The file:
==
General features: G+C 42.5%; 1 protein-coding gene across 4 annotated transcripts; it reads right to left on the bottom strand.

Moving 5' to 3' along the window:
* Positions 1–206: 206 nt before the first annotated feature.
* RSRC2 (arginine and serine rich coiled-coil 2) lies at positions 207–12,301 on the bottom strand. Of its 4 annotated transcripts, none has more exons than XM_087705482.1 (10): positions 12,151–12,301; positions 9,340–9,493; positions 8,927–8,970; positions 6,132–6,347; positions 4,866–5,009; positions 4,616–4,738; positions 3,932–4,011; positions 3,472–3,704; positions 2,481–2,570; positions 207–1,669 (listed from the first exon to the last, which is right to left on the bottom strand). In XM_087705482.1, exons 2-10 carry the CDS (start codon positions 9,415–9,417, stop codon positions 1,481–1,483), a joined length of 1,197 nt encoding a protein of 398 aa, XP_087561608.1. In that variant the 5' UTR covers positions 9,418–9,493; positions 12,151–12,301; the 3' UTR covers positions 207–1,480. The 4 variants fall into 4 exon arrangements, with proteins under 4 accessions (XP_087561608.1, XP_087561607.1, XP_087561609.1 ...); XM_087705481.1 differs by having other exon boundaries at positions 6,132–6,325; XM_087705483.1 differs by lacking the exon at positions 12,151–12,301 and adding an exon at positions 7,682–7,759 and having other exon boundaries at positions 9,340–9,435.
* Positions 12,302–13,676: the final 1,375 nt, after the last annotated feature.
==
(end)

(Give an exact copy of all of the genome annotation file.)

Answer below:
General features: G+C 42.5%; 1 protein-coding gene across 4 annotated transcripts; it reads right to left on the bottom strand.

Moving 5' to 3' along the window:
* Positions 1–206: 206 nt before the first annotated feature.
* RSRC2 (arginine and serine rich coiled-coil 2) lies at positions 207–12,301 on the bottom strand. Of its 4 annotated transcripts, none has more exons than XM_087705482.1 (10): positions 12,151–12,301; positions 9,340–9,493; positions 8,927–8,970; positions 6,132–6,347; positions 4,866–5,009; positions 4,616–4,738; positions 3,932–4,011; positions 3,472–3,704; positions 2,481–2,570; positions 207–1,669 (listed from the first exon to the last, which is right to left on the bottom strand). In XM_087705482.1, exons 2-10 carry the CDS (start codon positions 9,415–9,417, stop codon positions 1,481–1,483), a joined length of 1,197 nt encoding a protein of 398 aa, XP_087561608.1. In that variant the 5' UTR covers positions 9,418–9,493; positions 12,151–12,301; the 3' UTR covers positions 207–1,480. The 4 variants fall into 4 exon arrangements, with proteins under 4 accessions (XP_087561608.1, XP_087561607.1, XP_087561609.1 ...); XM_087705481.1 differs by having other exon boundaries at positions 6,132–6,325; XM_087705483.1 differs by lacking the exon at positions 12,151–12,301 and adding an exon at positions 7,682–7,759 and having other exon boundaries at positions 9,340–9,435.
* Positions 12,302–13,676: the final 1,375 nt, after the last annotated feature.